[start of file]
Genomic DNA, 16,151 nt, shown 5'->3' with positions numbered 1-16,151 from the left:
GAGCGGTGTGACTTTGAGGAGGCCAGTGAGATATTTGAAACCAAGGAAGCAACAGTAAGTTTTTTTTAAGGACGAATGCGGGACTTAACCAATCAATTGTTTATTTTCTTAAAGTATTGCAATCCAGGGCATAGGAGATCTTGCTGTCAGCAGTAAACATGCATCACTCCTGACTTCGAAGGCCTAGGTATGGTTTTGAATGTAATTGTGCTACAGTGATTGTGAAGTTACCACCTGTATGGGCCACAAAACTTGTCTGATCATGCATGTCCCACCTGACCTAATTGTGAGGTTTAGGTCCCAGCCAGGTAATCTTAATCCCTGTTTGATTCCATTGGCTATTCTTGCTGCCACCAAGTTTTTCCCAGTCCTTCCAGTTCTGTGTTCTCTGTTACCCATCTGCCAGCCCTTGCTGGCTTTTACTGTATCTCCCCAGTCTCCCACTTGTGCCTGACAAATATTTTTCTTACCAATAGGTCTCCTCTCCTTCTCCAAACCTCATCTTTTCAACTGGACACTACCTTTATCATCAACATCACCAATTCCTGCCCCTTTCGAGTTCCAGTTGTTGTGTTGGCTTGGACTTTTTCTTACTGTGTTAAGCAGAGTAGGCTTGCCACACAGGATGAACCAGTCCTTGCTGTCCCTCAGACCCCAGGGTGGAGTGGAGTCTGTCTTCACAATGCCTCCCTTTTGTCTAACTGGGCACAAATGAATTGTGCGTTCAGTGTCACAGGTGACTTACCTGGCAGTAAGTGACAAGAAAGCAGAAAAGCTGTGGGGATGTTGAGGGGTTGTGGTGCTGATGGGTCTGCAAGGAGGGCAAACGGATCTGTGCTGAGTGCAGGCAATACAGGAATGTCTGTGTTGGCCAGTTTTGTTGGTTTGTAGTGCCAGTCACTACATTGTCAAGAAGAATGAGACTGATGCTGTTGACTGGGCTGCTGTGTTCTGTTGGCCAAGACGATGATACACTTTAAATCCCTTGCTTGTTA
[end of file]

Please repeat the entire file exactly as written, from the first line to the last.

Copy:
Genomic DNA, 16,151 nt, shown 5'->3' with positions numbered 1-16,151 from the left:
GAGCGGTGTGACTTTGAGGAGGCCAGTGAGATATTTGAAACCAAGGAAGCAACAGTAAGTTTTTTTTAAGGACGAATGCGGGACTTAACCAATCAATTGTTTATTTTCTTAAAGTATTGCAATCCAGGGCATAGGAGATCTTGCTGTCAGCAGTAAACATGCATCACTCCTGACTTCGAAGGCCTAGGTATGGTTTTGAATGTAATTGTGCTACAGTGATTGTGAAGTTACCACCTGTATGGGCCACAAAACTTGTCTGATCATGCATGTCCCACCTGACCTAATTGTGAGGTTTAGGTCCCAGCCAGGTAATCTTAATCCCTGTTTGATTCCATTGGCTATTCTTGCTGCCACCAAGTTTTTCCCAGTCCTTCCAGTTCTGTGTTCTCTGTTACCCATCTGCCAGCCCTTGCTGGCTTTTACTGTATCTCCCCAGTCTCCCACTTGTGCCTGACAAATATTTTTCTTACCAATAGGTCTCCTCTCCTTCTCCAAACCTCATCTTTTCAACTGGACACTACCTTTATCATCAACATCACCAATTCCTGCCCCTTTCGAGTTCCAGTTGTTGTGTTGGCTTGGACTTTTTCTTACTGTGTTAAGCAGAGTAGGCTTGCCACACAGGATGAACCAGTCCTTGCTGTCCCTCAGACCCCAGGGTGGAGTGGAGTCTGTCTTCACAATGCCTCCCTTTTGTCTAACTGGGCACAAATGAATTGTGCGTTCAGTGTCACAGGTGACTTACCTGGCAGTAAGTGACAAGAAAGCAGAAAAGCTGTGGGGATGTTGAGGGGTTGTGGTGCTGATGGGTCTGCAAGGAGGGCAAACGGATCTGTGCTGAGTGCAGGCAATACAGGAATGTCTGTGTTGGCCAGTTTTGTTGGTTTGTAGTGCCAGTCACTACATTGTCAAGAAGAATGAGACTGATGCTGTTGACTGGGCTGCTGTGTTCTGTTGGCCAAGACGATGATACACTTTAAATCCCTTGCTTGTTA